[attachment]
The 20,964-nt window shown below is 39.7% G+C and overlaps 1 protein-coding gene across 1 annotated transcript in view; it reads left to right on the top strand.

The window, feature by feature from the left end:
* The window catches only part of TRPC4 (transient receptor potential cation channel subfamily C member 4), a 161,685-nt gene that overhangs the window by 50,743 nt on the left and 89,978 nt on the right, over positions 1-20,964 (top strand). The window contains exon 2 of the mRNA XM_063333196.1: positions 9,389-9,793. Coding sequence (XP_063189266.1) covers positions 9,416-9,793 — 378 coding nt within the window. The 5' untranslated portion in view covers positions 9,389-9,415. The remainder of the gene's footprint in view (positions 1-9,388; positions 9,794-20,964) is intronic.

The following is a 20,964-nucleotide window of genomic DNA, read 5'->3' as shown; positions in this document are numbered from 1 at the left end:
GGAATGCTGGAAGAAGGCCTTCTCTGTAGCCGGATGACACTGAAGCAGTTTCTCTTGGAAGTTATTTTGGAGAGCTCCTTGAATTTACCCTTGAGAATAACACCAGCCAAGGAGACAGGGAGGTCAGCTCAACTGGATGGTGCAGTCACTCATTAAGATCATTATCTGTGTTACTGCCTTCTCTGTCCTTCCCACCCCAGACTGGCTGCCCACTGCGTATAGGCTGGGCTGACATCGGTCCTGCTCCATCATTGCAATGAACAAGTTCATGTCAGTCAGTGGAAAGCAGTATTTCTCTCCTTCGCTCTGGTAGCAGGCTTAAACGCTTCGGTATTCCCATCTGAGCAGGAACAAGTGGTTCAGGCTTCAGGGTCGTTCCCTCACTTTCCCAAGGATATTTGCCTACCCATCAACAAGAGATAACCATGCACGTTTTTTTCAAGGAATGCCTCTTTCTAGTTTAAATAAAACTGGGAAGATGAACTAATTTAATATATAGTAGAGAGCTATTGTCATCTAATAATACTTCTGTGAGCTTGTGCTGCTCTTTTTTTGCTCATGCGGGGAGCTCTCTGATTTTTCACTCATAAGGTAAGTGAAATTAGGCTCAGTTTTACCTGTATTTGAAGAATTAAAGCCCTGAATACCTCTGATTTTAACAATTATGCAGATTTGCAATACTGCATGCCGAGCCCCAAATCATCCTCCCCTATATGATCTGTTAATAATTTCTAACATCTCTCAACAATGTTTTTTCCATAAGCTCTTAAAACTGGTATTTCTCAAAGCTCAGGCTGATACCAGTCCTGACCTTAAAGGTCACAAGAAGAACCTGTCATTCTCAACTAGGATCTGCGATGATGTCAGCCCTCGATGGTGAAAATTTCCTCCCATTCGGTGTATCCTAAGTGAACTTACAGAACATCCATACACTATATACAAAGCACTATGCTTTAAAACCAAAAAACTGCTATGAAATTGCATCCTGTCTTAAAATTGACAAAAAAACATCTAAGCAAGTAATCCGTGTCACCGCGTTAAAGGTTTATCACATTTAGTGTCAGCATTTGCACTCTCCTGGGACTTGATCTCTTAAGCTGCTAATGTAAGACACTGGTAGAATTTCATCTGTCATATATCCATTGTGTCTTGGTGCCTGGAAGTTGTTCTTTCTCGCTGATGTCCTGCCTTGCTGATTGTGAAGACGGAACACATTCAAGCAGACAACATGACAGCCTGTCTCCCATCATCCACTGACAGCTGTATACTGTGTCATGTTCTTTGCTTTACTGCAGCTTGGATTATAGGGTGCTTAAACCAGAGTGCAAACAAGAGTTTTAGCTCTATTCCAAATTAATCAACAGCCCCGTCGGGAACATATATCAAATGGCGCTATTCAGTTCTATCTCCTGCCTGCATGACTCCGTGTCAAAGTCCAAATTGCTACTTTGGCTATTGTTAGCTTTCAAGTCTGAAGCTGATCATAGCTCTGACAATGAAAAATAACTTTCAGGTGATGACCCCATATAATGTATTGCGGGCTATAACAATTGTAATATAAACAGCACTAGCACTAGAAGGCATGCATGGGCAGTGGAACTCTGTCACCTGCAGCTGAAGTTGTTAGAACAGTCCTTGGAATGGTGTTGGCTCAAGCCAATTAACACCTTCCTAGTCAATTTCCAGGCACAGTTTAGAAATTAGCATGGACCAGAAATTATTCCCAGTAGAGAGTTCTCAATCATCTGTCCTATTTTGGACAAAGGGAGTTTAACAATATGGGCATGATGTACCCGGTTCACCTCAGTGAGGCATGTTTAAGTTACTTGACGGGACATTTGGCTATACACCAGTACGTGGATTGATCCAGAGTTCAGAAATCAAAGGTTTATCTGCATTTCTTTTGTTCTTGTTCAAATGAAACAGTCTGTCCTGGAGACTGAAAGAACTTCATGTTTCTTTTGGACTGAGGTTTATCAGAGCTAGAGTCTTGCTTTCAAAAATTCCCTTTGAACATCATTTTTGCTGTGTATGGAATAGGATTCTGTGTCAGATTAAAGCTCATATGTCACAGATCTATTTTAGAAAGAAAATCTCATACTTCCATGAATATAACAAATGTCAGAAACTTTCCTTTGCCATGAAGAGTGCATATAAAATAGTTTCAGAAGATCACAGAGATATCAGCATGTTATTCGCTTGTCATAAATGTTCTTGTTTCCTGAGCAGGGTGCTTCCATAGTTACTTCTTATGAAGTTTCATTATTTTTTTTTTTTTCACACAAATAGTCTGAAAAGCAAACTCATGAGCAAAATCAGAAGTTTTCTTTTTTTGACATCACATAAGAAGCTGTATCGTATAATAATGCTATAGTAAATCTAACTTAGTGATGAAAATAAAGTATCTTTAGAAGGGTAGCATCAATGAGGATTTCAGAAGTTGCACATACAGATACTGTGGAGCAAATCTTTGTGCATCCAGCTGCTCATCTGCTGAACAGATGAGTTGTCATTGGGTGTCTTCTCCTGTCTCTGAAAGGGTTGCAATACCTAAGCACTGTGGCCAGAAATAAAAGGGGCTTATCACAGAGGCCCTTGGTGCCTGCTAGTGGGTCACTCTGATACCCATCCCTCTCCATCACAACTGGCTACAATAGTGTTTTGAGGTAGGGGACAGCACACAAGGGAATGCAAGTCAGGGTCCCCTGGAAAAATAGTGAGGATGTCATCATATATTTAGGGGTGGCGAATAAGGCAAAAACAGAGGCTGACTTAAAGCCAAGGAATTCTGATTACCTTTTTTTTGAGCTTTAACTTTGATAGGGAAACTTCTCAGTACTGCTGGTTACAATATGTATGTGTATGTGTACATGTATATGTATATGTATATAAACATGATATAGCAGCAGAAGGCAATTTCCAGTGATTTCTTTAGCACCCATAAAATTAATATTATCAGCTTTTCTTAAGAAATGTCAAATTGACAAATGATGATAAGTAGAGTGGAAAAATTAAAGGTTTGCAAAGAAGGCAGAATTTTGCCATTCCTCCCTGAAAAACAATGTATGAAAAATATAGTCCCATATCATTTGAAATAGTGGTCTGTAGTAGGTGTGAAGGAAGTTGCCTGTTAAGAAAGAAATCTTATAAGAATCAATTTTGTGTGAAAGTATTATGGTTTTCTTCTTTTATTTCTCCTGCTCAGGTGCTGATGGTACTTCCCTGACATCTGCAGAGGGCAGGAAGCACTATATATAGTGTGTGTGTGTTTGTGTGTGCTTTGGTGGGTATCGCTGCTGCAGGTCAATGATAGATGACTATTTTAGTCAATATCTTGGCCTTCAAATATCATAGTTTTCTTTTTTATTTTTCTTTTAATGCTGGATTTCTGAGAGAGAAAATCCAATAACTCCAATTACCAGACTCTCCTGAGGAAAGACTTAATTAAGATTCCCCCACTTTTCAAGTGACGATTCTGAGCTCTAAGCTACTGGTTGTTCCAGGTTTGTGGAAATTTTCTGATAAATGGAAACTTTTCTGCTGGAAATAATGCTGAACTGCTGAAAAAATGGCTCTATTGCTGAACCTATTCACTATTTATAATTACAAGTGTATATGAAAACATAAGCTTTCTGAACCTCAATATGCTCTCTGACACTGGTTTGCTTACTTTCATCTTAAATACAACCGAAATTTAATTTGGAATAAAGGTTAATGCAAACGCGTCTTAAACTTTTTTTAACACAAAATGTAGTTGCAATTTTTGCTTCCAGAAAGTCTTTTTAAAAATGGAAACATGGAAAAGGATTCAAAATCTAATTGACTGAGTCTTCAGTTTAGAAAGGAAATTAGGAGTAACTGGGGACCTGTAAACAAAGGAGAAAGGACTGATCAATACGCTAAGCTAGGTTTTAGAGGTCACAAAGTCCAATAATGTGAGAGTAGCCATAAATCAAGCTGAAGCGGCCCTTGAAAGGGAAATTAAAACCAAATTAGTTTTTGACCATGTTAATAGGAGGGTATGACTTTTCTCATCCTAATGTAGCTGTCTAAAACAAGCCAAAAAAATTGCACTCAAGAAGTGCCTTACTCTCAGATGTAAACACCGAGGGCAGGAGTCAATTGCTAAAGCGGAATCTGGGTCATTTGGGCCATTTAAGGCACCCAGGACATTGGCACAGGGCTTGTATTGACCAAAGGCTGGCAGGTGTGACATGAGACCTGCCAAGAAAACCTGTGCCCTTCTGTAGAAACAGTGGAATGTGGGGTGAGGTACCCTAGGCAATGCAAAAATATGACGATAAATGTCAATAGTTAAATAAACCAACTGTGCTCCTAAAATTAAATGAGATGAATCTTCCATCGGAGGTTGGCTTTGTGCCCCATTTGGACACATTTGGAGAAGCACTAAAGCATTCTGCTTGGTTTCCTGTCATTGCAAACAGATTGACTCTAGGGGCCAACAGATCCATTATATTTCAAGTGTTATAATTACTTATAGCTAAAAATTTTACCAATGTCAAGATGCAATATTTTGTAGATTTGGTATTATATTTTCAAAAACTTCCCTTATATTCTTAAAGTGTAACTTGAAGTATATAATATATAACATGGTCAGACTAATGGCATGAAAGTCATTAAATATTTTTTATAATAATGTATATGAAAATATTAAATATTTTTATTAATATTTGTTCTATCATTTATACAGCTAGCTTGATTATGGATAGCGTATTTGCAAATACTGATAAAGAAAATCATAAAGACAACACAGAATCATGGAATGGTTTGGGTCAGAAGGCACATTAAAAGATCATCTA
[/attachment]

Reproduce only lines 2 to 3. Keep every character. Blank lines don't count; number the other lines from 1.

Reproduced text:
The window, feature by feature from the left end:
* The window catches only part of TRPC4 (transient receptor potential cation channel subfamily C member 4), a 161,685-nt gene that overhangs the window by 50,743 nt on the left and 89,978 nt on the right, over positions 1-20,964 (top strand). The window contains exon 2 of the mRNA XM_063333196.1: positions 9,389-9,793. Coding sequence (XP_063189266.1) covers positions 9,416-9,793 — 378 coding nt within the window. The 5' untranslated portion in view covers positions 9,389-9,415. The remainder of the gene's footprint in view (positions 1-9,388; positions 9,794-20,964) is intronic.